'You Can’t Move History' is an in depth account of the 2013 battle to save the Southbank Skate Park and won in the 2016 Arts and Humanities Research Council 'Research in Film Awards'
Monday 14 November 2016, London: The Arts and Humanities Research Council (AHRC) unveiled the five winning films for their 2016 Research in Film Awards at a glittering awards ceremony, held at BAFTA. You Can’t Move History won Best Research Film of the Year. The film, about Long Live South Bank’s campaign to save the undercoft, was produced by Pollyanna Ruiz, Tim Snelson, Rebecca Madgin and David Webb in collaboration with the BrazenBunch and directed by skater turned filmmaker Winstan Whitter.
Skating is an art form still widely overlooked by society and is often categorised as a refuge for misfits. This misunderstanding underpinned a 2013 redevelopment initiative which would have seen the iconic Southbank skate spot closed. Since 1973, a profound cultural advancement has emerged through the Skate spot and has brought life and colour to the monolithic slabs of roughly finished concrete that house the arts centre.
Winstan Whitter says, “with this film we wanted to take the viewer to the heart of the skating experience.” Using magnificent fish-eye filming and a mainly black and white colour scape, save for brilliant splashes of graffiti that provide a vibrant backdrop, the film captures the artistry and skill of skating. With no soundtrack except for the constant rhythm of clicks, drops and evocative echoes of hard wheels rolling and spinning on concrete, the film explores through a series of vox pops, the cultural importance of the Southbank Skate community and their determination to save the park.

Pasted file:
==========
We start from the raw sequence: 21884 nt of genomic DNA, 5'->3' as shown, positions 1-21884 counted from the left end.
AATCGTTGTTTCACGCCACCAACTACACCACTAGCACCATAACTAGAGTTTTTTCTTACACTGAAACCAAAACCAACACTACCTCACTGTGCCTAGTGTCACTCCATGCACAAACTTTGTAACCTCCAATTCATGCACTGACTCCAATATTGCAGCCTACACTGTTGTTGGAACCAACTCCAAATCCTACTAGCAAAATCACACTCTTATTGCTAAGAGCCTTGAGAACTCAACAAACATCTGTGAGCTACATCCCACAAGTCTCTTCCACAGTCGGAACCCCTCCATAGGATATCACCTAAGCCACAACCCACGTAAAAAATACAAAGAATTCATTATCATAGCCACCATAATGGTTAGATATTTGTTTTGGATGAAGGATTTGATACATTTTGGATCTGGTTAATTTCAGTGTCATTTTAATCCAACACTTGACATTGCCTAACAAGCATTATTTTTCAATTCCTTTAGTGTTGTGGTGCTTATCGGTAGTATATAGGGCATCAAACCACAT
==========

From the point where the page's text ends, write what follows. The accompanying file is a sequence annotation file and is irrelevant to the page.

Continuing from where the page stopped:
With the proposed expansion of the arts centre and additions of yet more retail outlets, the Southbank Centre was in danger of losing an a rich and organic socio-artistic movement, happening right on their doorstep. 'You Can’t Move History' is a powerful, lucid example of what can be achieved through passion, social engagement and determination.
Launched in 2015 the Research in Film Awards celebrate short films, up to 30 minutes long, that have been made about the arts and humanities and their influence on our lives.
The winning films were selected from a shortlist of 25 covering stories from across the world, and addressing a wide range of topical subjects from landscape and environmental change to capital punishment, people trafficking, and poverty. Entries for the awards this year hit a record high, hundreds of submissions up by 20% on last year. The overall winner for each category will receive £2,000 towards their filmmaking.
Jan Dalley, Arts Editor of the Financial Times and Chair of the Judging Panel, said, “The second year of AHRC's Research in Film Awards has brought a fantastic range of powerful short documentary films of the highest quality and the judges had a really tough job to make their choices. Each of the winning films, which tell such amazing stories so well, beautifully illustrate the power of film-making as a medium to capture the importance and impact of research.”
Mike Collins, Head of Communications, AHRC said, “All of the winning film-makers have taken the craft of making films about research to a new level, with an eye for detail and a passion for storytelling, that they can all be rightly proud of. I was so impressed by all of the films and the ability to develop a compelling narrative that was captivating, engaging and entertaining.”
published on: 28 November 2016